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The effects of television before bed…

Posted by nightphoenix on July 27, 2009 in Output, Process |

…is that one’s dreams end up being a conglomeration of images from said TV shows. The oddness and non-linearness of the dream will typically depend on the variety of shows watched in a short time, and how different those shows are from each other. So what do you get when you watch half an episode of Prison Break, take a break to watch a full episode of Merlin, and then resume the PB episode?

Well, apparently you get a very unfulfilled dream. I spent most of it trying to chase down this blue-eyed psychic I’d fallen for in New York City, who had to go away for school or something. It occurs to me now that this is the second time I’ve dreamed about NYC this week…interesting. (And you know you spend too much time on Facebook when you start dreaming about using it to find someone). I was frustrated for much of it, but there was also an overarching sense of regret for an opportunity missed somewhere. There were also schooners, my dad, and people flying around with helium balloons, which my subconscious decided to throw in for kicks, I guess.

I seem to have basically five types of dream. (These are the ones that I remember, mind). The first is the “re-hash the day” dream, which the above would probably fall under. I’ll usually have these after I’ve seen a powerful movie, finished a good book, or done something new and exciting that day. Last night’s blue-eyed psychic was some bizarre combination of Michael Scofield and Mordred, and would be a prime example of that. Occasionally I will be almost lucid in these; I’ll go back and rearrange elements of the dream, but it usually doesn’t occur to me that I’m asleep. These rarely help me in my writing unless they also happen to be:

Strong emotive dreams: Those dreams where the part I really remember upon waking is whatever emotion I was feeling. Like being separated from someone and knowing I’m never going to see them again (that was last night’s). Or feeling a very strong connection with someone. Or the rush that comes from using a magic power or kicking butt with martial arts or something. Rarely lucid, as I’m too wrapped up in what my dream self is experiencing. The plot of the dream isn’t as important as the emotion, and the emotion is something I can recall later when writing a scene. If I can recreate that feeling with words, then I have something. Writing is all about evoking an emotion in a reader.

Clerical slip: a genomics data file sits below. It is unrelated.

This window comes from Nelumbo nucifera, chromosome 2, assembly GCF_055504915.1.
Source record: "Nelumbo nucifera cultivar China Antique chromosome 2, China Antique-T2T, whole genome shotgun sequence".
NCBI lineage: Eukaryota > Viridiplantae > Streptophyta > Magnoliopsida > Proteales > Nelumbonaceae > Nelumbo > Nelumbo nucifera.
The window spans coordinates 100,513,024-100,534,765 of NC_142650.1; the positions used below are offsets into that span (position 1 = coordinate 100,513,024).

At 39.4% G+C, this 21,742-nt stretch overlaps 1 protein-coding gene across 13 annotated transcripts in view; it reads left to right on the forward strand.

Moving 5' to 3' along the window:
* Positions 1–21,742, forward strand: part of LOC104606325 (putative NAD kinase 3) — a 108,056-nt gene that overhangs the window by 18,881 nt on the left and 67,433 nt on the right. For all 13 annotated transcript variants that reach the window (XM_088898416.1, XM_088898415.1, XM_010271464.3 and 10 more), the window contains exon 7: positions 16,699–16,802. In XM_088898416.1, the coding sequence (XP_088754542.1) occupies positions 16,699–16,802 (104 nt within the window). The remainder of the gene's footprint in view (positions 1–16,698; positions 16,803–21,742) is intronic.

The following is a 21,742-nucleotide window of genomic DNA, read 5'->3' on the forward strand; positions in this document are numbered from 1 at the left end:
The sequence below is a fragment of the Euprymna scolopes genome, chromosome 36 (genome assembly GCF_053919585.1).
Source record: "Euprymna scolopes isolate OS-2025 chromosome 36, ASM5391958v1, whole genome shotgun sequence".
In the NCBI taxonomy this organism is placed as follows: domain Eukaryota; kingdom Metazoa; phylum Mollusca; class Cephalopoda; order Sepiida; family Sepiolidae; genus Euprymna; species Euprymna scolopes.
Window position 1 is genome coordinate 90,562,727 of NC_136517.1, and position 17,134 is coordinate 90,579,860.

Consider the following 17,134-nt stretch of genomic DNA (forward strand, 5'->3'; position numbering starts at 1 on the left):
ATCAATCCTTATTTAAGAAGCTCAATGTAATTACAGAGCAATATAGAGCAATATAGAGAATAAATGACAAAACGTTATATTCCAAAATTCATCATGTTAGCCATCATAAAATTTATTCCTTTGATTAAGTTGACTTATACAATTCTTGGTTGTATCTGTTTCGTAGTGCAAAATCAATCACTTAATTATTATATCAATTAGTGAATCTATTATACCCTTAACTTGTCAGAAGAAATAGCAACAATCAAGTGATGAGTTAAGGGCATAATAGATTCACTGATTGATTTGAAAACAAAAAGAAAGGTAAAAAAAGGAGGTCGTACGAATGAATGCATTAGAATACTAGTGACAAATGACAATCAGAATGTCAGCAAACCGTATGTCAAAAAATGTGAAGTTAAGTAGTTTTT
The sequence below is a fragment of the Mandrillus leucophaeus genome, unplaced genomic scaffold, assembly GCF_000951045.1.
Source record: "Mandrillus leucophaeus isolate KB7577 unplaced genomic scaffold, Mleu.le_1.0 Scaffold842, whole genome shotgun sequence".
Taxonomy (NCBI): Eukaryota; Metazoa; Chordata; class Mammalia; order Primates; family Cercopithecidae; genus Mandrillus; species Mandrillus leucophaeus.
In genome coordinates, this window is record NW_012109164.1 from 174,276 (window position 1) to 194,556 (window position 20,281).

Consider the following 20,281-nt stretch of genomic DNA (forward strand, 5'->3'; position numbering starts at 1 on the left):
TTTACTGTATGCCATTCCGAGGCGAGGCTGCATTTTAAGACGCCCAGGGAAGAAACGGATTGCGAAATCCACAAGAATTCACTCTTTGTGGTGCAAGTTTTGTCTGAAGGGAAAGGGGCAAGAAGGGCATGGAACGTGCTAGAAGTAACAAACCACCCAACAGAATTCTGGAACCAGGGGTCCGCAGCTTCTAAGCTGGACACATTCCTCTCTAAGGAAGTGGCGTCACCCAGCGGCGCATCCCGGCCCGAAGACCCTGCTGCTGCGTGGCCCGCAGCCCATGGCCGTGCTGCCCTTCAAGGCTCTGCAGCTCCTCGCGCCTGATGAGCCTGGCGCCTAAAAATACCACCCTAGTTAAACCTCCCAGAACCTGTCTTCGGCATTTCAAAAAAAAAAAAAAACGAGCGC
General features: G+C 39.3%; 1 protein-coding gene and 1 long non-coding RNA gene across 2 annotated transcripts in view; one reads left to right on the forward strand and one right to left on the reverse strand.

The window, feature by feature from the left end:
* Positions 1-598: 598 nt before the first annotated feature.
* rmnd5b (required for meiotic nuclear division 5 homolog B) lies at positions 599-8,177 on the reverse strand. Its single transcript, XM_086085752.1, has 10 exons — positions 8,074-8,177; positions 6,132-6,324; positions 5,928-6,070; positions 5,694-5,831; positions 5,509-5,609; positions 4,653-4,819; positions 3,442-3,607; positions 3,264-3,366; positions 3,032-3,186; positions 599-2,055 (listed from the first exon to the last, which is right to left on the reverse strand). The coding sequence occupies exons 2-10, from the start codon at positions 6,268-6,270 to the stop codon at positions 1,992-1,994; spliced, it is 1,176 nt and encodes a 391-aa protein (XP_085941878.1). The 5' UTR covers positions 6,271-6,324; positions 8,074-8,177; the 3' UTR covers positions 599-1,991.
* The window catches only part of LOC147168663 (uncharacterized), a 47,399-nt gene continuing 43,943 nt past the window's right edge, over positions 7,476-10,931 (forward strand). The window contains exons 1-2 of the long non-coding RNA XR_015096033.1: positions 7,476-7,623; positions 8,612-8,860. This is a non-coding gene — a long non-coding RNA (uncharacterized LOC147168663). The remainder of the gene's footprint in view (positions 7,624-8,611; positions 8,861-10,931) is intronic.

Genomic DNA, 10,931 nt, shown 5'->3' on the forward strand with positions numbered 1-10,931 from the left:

Story dreams: The dreams where I wake up and think, “That would make a great story.” I always write these down; they are my primary source of inspiration. Practically every major novel idea I’m working on now started out as a dream. Sometimes it takes more than one to create a plot. Shades, for example, was born from two completely unrelated dreams. Such dreams vary in the amount of detail they provide. Some are little more than an opening premise (Mask of Eldarmarch), a vague direction for a story to go in (Briar Rose, Pandora), or a screen shot of a powerful scene. Some are nearly complete and take only minor tweaking to make them work (Dreamcatcher, 134340). Some give me a great, complex plot that I then have to populate with people (Eagle, Falcon, Owl and Crow). Sometimes I’ll only get a great cast of characters, names and everything. (Valkaria started as dream where I met all the mice and got a sense of their personalities).

Message dreams: Where my subconscious (or someone else) is trying to tell me something. Very cryptic and symbolic. These have more to do with my spiritual life than my writing life, and are powerful when they happen. They don’t happen very often (so when they do, I tend to pay attention). Only lucid in the sense that if I am called to make an important decision, I know it’s ME and not a dream-self making that choice.

Pure lucid: These tend to happen in the morning, after I’ve woken up once and fallen back asleep. If I can hit that perfect place between sleeping and waking, I can walk out of my head. I’ve gone around the apartment like this, and a few other places. I’ve seen some truly strange things while doing this, but it’s a hard state for me to maintain. I’ll typically either slide into a true dream or wakefulness after a few minutes.

It’s not as fixed as I’m making it sound. These dream types blend together a lot, or I’ll start with one type and have it morph into something else. I decided to post last night’s dream here because that sense of regret was so strong. I think I can recreate that in a story.

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